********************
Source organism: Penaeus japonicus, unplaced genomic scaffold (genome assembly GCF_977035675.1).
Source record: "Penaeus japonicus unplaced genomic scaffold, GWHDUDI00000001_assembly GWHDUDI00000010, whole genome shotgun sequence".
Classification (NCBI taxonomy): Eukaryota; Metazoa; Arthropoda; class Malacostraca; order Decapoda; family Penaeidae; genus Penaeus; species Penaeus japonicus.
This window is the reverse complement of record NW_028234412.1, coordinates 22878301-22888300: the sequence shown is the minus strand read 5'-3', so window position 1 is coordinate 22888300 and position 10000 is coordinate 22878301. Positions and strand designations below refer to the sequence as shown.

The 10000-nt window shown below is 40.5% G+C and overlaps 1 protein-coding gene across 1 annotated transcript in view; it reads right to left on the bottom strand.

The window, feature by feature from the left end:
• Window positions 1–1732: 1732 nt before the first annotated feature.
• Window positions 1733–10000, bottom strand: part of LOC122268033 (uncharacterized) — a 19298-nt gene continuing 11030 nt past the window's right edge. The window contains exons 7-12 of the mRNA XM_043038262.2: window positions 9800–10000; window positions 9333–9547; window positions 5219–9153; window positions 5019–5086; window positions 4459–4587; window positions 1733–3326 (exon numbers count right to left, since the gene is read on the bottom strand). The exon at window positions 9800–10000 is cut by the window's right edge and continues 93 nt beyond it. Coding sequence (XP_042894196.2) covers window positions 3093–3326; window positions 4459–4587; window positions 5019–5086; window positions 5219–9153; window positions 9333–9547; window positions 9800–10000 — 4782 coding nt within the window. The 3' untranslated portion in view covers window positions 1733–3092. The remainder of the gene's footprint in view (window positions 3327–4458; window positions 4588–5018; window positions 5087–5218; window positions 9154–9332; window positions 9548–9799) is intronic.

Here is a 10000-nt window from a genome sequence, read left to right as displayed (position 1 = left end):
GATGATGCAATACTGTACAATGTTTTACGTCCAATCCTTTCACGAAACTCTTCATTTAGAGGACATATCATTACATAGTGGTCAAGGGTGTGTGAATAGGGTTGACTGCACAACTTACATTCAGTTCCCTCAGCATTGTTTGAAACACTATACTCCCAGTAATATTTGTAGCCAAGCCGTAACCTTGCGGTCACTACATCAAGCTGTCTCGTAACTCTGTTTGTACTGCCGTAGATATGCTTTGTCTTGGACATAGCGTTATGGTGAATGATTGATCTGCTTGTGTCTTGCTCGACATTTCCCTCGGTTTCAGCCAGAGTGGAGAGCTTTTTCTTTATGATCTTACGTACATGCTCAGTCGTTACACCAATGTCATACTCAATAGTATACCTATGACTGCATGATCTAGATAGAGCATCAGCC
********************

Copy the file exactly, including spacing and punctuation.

Source organism: Penaeus japonicus, unplaced genomic scaffold (genome assembly GCF_977035675.1).
Source record: "Penaeus japonicus unplaced genomic scaffold, GWHDUDI00000001_assembly GWHDUDI00000010, whole genome shotgun sequence".
Classification (NCBI taxonomy): Eukaryota; Metazoa; Arthropoda; class Malacostraca; order Decapoda; family Penaeidae; genus Penaeus; species Penaeus japonicus.
This window is the reverse complement of record NW_028234412.1, coordinates 22878301-22888300: the sequence shown is the minus strand read 5'-3', so window position 1 is coordinate 22888300 and position 10000 is coordinate 22878301. Positions and strand designations below refer to the sequence as shown.

The 10000-nt window shown below is 40.5% G+C and overlaps 1 protein-coding gene across 1 annotated transcript in view; it reads right to left on the bottom strand.

The window, feature by feature from the left end:
• Window positions 1–1732: 1732 nt before the first annotated feature.
• Window positions 1733–10000, bottom strand: part of LOC122268033 (uncharacterized) — a 19298-nt gene continuing 11030 nt past the window's right edge. The window contains exons 7-12 of the mRNA XM_043038262.2: window positions 9800–10000; window positions 9333–9547; window positions 5219–9153; window positions 5019–5086; window positions 4459–4587; window positions 1733–3326 (exon numbers count right to left, since the gene is read on the bottom strand). The exon at window positions 9800–10000 is cut by the window's right edge and continues 93 nt beyond it. Coding sequence (XP_042894196.2) covers window positions 3093–3326; window positions 4459–4587; window positions 5019–5086; window positions 5219–9153; window positions 9333–9547; window positions 9800–10000 — 4782 coding nt within the window. The 3' untranslated portion in view covers window positions 1733–3092. The remainder of the gene's footprint in view (window positions 3327–4458; window positions 4588–5018; window positions 5087–5218; window positions 9154–9332; window positions 9548–9799) is intronic.

Here is a 10000-nt window from a genome sequence, read left to right as displayed (position 1 = left end):
GATGATGCAATACTGTACAATGTTTTACGTCCAATCCTTTCACGAAACTCTTCATTTAGAGGACATATCATTACATAGTGGTCAAGGGTGTGTGAATAGGGTTGACTGCACAACTTACATTCAGTTCCCTCAGCATTGTTTGAAACACTATACTCCCAGTAATATTTGTAGCCAAGCCGTAACCTTGCGGTCACTACATCAAGCTGTCTCGTAACTCTGTTTGTACTGCCGTAGATATGCTTTGTCTTGGACATAGCGTTATGGTGAATGATTGATCTGCTTGTGTCTTGCTCGACATTTCCCTCGGTTTCAGCCAGAGTGGAGAGCTTTTTCTTTATGATCTTACGTACATGCTCAGTCGTTACACCAATGTCATACTCAATAGTATACCTATGACTGCATGATCTAGATAGAGCATCAGCC